Mirage Drive

The mirage drive is a piece of cake to install each time out. It slides into this large scupper and is secured by these locking mechanisms.



The PA 12 has a little bit of weight to it, but it comes equipped with two great handles. They really make it a breeze to move around. Front handle is pictured on the left and the rear handle is pictured on the right.

That’s it for the basic features. See some of the first installations I’ve made on it, including a fish finder mount and anchor trolley, here. Be sure to keep an eye out for my fish-ability review that I will be adding after a couple more outings with it! Thanks for reading.

New Hobie Island Tandem Kayak

Hobie Mirage Island Adventure Kayak

I’m a sailor.  Before my 7 year old son John was born I owned and raced a 23 foot class boat at our local yacht club.  As a pilot I appreciate the wind and its effect on a vessel.   I also like the sense of freedom  I get listening to a crisp sail crackle when the wind fills it.

So when our local rep set up two Hobie Mirage Adventure Island kayaks with Hobie MirageDrive and a sail at our 2010 Demo Day I was quick to grab a PFD and hit the water.

My cheeks hurt from smiling.  If you’ve ever driven a go-cart, you know how 30 miles an hour, three inches off the ground seems like 70!  Well, the Hobie Island Adventure gives you that same sensation.  Pick a point in the distance, trim the main sail and the acceleration is inspiring.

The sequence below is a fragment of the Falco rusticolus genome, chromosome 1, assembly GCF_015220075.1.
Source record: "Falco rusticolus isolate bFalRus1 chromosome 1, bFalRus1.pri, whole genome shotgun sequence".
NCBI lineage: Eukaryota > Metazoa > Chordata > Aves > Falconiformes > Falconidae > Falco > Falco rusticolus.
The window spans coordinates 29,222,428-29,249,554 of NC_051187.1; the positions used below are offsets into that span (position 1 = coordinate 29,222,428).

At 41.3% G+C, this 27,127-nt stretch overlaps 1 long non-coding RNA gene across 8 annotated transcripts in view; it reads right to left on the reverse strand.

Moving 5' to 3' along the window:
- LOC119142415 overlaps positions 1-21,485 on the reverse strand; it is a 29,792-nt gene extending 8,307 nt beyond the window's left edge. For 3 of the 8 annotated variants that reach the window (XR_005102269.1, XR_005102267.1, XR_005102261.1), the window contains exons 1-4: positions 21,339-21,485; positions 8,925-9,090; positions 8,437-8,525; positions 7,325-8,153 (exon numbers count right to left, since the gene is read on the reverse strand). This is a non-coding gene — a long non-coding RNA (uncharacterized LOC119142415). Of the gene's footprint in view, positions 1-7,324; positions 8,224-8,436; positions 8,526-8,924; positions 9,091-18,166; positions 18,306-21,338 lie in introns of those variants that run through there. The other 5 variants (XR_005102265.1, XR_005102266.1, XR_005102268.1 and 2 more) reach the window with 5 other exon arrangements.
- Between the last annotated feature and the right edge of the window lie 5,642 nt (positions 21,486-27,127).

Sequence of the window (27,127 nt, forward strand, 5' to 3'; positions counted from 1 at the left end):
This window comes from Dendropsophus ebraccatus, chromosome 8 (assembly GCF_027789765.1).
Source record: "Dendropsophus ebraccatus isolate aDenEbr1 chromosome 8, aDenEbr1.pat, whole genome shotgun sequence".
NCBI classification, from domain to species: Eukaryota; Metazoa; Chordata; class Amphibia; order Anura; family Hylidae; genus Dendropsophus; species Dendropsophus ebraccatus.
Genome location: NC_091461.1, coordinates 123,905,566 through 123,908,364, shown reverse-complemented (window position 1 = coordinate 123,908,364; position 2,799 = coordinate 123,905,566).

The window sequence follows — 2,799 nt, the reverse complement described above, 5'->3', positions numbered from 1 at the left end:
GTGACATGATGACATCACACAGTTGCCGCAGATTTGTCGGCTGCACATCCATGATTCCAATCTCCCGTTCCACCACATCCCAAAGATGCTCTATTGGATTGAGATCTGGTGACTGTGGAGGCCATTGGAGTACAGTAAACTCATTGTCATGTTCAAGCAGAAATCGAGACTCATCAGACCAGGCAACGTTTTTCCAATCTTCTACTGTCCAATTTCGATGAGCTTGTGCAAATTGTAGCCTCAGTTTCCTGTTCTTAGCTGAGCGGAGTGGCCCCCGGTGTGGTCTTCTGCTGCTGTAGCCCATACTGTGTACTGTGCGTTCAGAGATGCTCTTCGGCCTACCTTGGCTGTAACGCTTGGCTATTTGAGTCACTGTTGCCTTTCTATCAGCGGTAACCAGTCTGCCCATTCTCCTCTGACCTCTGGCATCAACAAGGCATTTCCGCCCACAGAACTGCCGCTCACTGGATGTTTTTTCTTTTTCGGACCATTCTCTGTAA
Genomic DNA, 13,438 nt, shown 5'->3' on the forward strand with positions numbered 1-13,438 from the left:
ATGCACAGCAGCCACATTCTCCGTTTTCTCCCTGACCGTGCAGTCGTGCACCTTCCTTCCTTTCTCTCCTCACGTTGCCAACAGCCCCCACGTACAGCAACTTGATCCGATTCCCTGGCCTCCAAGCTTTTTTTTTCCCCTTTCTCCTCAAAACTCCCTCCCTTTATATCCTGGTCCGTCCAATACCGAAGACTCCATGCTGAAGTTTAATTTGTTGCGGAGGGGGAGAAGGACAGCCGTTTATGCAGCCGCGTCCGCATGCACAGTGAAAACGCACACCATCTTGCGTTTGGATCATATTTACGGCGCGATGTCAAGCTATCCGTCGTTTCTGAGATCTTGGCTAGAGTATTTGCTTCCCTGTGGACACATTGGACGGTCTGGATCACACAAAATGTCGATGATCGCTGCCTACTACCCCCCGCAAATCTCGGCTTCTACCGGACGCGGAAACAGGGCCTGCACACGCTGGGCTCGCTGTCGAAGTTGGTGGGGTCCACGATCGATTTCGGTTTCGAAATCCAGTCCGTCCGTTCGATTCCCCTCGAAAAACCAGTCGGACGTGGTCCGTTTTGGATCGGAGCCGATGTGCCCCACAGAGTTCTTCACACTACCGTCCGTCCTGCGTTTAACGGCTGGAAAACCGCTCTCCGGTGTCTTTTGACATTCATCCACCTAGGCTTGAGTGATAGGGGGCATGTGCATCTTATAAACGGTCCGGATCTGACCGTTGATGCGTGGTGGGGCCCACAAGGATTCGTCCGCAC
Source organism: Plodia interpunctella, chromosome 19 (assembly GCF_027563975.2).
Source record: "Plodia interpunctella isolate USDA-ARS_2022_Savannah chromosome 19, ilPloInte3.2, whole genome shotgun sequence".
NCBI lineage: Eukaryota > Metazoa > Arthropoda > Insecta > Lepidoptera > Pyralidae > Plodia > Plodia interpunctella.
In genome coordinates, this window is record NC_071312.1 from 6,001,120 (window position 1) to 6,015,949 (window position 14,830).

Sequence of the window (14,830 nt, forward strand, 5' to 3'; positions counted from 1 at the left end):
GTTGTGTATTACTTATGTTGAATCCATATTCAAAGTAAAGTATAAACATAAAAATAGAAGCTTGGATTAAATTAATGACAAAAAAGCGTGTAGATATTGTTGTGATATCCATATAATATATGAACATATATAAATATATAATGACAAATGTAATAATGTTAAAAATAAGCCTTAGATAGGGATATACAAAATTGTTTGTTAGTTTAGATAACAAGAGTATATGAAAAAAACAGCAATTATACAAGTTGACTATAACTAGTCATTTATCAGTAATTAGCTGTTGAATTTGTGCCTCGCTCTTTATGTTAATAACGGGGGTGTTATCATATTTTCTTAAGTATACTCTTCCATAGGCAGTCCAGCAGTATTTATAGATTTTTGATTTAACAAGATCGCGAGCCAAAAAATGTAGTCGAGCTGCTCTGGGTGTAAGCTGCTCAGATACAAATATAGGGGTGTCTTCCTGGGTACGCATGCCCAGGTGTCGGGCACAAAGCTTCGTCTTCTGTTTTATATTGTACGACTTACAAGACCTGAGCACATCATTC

The only problem was there was no one there to hear my hoots and I immediately thought, “Wow, Hobie really needs a Mirage Adventure Island Tandem so the fun can be shared.  That would rock.”

Well the Hobie Mirage Island Tandem is finally here!   These beautiful 18’- 6” kayaks sit like ICBM missiles in our warehouse, big beautiful fun factories.  And so far it appears that others share my enthusiasm as the boats continue to move out the door to new happy owners.

Here is what I appreciated about the Hobie Mirage Adventure Island Kayak.

Hobie MirageDrive – Learning to dock a sailboat takes practice, navigating to the right spot and dropping the sail with enough speed to make it in not crash the beach/dock is an art.  Not so with the Hobie MirageDrive…you simply release the sail while on the water and it furls (rolls up) around the mast and you pedal your way home.

Furling sail – the ability to get the sail out of the way quickly removes much of the intimidation from learning to sail.  Too much wind?  Release the sail and enjoy the day using your muscles.

Did I say MirageDrive? – I’ve spent some long hours sitting in the afternoon doldrums waiting for enough breeze to get a sailboat back home.  Being able to cruise at 3 – 5 miles an hour under MirageDrive is really a nice backup to a breeze.

Tacking – learning to turn a sailboat takes some practice but since the Hobie Mirage Adventure Island kayaks have the drive system, a few leg pumps and even the worst tack can look graceful.

Kick-up center board – I’ve taco-ed a center board or two in shallow water before.  The Hobie centerboard solves that problem by folding up when it hits the ground.

Fun – Whether you pull the trimaran kit off, grab a paddle and go for a traditional kayak outing or fully rig it for some high speed action, the Hobie Mirage Adventure Island Single and Hobie Mirage Adventure Island Tandem are first class tickets out of life’s doldrums.